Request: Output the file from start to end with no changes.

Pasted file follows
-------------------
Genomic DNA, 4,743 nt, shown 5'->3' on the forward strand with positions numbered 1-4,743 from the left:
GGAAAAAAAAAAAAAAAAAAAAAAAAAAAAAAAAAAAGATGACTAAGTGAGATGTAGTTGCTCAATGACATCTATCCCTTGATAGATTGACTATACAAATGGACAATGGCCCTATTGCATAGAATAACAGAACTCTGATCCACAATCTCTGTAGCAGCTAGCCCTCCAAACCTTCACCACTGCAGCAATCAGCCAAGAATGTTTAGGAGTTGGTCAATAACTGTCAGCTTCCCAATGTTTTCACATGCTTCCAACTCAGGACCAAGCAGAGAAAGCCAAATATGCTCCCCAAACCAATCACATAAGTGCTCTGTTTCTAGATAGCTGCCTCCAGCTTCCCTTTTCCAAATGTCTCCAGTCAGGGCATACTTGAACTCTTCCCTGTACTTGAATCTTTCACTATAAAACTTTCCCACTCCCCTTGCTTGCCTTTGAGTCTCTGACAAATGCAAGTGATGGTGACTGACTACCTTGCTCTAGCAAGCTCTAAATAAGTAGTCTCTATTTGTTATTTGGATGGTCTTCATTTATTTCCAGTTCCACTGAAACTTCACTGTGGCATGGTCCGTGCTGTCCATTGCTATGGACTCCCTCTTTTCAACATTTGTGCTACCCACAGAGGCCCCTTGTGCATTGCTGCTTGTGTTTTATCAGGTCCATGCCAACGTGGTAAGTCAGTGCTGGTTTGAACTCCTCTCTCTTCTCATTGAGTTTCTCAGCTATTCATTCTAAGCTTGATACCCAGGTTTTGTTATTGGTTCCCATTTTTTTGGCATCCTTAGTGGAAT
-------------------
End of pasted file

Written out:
Genomic DNA, 4,743 nt, shown 5'->3' on the forward strand with positions numbered 1-4,743 from the left:
GGAAAAAAAAAAAAAAAAAAAAAAAAAAAAAAAAAAAGATGACTAAGTGAGATGTAGTTGCTCAATGACATCTATCCCTTGATAGATTGACTATACAAATGGACAATGGCCCTATTGCATAGAATAACAGAACTCTGATCCACAATCTCTGTAGCAGCTAGCCCTCCAAACCTTCACCACTGCAGCAATCAGCCAAGAATGTTTAGGAGTTGGTCAATAACTGTCAGCTTCCCAATGTTTTCACATGCTTCCAACTCAGGACCAAGCAGAGAAAGCCAAATATGCTCCCCAAACCAATCACATAAGTGCTCTGTTTCTAGATAGCTGCCTCCAGCTTCCCTTTTCCAAATGTCTCCAGTCAGGGCATACTTGAACTCTTCCCTGTACTTGAATCTTTCACTATAAAACTTTCCCACTCCCCTTGCTTGCCTTTGAGTCTCTGACAAATGCAAGTGATGGTGACTGACTACCTTGCTCTAGCAAGCTCTAAATAAGTAGTCTCTATTTGTTATTTGGATGGTCTTCATTTATTTCCAGTTCCACTGAAACTTCACTGTGGCATGGTCCGTGCTGTCCATTGCTATGGACTCCCTCTTTTCAACATTTGTGCTACCCACAGAGGCCCCTTGTGCATTGCTGCTTGTGTTTTATCAGGTCCATGCCAACGTGGTAAGTCAGTGCTGGTTTGAACTCCTCTCTCTTCTCATTGAGTTTCTCAGCTATTCATTCTAAGCTTGATACCCAGGTTTTGTTATTGGTTCCCATTTTTTTGGCATCCTTAGTGGAAT